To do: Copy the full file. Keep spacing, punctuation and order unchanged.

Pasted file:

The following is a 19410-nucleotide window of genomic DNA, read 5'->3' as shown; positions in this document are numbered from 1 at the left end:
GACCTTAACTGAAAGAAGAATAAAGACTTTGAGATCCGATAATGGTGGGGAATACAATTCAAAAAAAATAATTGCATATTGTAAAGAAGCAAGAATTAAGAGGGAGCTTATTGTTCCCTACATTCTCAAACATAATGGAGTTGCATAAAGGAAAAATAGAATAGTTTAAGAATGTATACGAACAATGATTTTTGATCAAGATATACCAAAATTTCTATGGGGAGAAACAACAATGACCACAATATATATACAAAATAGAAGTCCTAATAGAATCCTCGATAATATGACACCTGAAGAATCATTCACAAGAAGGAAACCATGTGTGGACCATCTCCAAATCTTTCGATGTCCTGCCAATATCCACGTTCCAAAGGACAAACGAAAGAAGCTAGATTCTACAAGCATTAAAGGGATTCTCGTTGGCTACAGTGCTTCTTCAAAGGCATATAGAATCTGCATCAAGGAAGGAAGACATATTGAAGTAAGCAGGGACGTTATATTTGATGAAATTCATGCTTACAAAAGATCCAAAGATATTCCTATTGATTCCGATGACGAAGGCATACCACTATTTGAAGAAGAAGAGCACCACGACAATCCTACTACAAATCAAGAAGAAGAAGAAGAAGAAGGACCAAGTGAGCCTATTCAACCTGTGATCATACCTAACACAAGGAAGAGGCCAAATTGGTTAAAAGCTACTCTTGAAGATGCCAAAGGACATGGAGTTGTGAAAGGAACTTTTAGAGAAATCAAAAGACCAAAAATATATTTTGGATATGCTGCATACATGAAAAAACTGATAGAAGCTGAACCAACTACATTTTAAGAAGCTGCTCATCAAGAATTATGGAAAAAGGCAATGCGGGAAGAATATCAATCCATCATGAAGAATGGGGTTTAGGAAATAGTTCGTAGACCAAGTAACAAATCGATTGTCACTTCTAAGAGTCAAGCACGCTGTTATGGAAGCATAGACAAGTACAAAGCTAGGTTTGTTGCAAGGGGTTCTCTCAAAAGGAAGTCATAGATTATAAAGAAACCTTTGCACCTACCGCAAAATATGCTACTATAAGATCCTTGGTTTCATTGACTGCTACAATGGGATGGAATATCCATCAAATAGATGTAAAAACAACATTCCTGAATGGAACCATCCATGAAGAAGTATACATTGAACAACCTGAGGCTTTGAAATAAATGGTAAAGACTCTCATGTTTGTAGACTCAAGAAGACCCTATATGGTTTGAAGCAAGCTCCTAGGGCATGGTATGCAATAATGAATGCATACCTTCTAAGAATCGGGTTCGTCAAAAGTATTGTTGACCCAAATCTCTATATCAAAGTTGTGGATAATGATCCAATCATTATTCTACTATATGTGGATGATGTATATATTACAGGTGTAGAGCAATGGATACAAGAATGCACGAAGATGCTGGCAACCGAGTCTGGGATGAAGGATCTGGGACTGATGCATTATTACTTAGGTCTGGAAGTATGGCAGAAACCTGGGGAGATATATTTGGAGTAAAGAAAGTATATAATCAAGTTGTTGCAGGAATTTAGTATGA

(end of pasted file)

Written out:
The following is a 19410-nucleotide window of genomic DNA, read 5'->3' as shown; positions in this document are numbered from 1 at the left end:
GACCTTAACTGAAAGAAGAATAAAGACTTTGAGATCCGATAATGGTGGGGAATACAATTCAAAAAAAATAATTGCATATTGTAAAGAAGCAAGAATTAAGAGGGAGCTTATTGTTCCCTACATTCTCAAACATAATGGAGTTGCATAAAGGAAAAATAGAATAGTTTAAGAATGTATACGAACAATGATTTTTGATCAAGATATACCAAAATTTCTATGGGGAGAAACAACAATGACCACAATATATATACAAAATAGAAGTCCTAATAGAATCCTCGATAATATGACACCTGAAGAATCATTCACAAGAAGGAAACCATGTGTGGACCATCTCCAAATCTTTCGATGTCCTGCCAATATCCACGTTCCAAAGGACAAACGAAAGAAGCTAGATTCTACAAGCATTAAAGGGATTCTCGTTGGCTACAGTGCTTCTTCAAAGGCATATAGAATCTGCATCAAGGAAGGAAGACATATTGAAGTAAGCAGGGACGTTATATTTGATGAAATTCATGCTTACAAAAGATCCAAAGATATTCCTATTGATTCCGATGACGAAGGCATACCACTATTTGAAGAAGAAGAGCACCACGACAATCCTACTACAAATCAAGAAGAAGAAGAAGAAGAAGGACCAAGTGAGCCTATTCAACCTGTGATCATACCTAACACAAGGAAGAGGCCAAATTGGTTAAAAGCTACTCTTGAAGATGCCAAAGGACATGGAGTTGTGAAAGGAACTTTTAGAGAAATCAAAAGACCAAAAATATATTTTGGATATGCTGCATACATGAAAAAACTGATAGAAGCTGAACCAACTACATTTTAAGAAGCTGCTCATCAAGAATTATGGAAAAAGGCAATGCGGGAAGAATATCAATCCATCATGAAGAATGGGGTTTAGGAAATAGTTCGTAGACCAAGTAACAAATCGATTGTCACTTCTAAGAGTCAAGCACGCTGTTATGGAAGCATAGACAAGTACAAAGCTAGGTTTGTTGCAAGGGGTTCTCTCAAAAGGAAGTCATAGATTATAAAGAAACCTTTGCACCTACCGCAAAATATGCTACTATAAGATCCTTGGTTTCATTGACTGCTACAATGGGATGGAATATCCATCAAATAGATGTAAAAACAACATTCCTGAATGGAACCATCCATGAAGAAGTATACATTGAACAACCTGAGGCTTTGAAATAAATGGTAAAGACTCTCATGTTTGTAGACTCAAGAAGACCCTATATGGTTTGAAGCAAGCTCCTAGGGCATGGTATGCAATAATGAATGCATACCTTCTAAGAATCGGGTTCGTCAAAAGTATTGTTGACCCAAATCTCTATATCAAAGTTGTGGATAATGATCCAATCATTATTCTACTATATGTGGATGATGTATATATTACAGGTGTAGAGCAATGGATACAAGAATGCACGAAGATGCTGGCAACCGAGTCTGGGATGAAGGATCTGGGACTGATGCATTATTACTTAGGTCTGGAAGTATGGCAGAAACCTGGGGAGATATATTTGGAGTAAAGAAAGTATATAATCAAGTTGTTGCAGGAATTTAGTATGA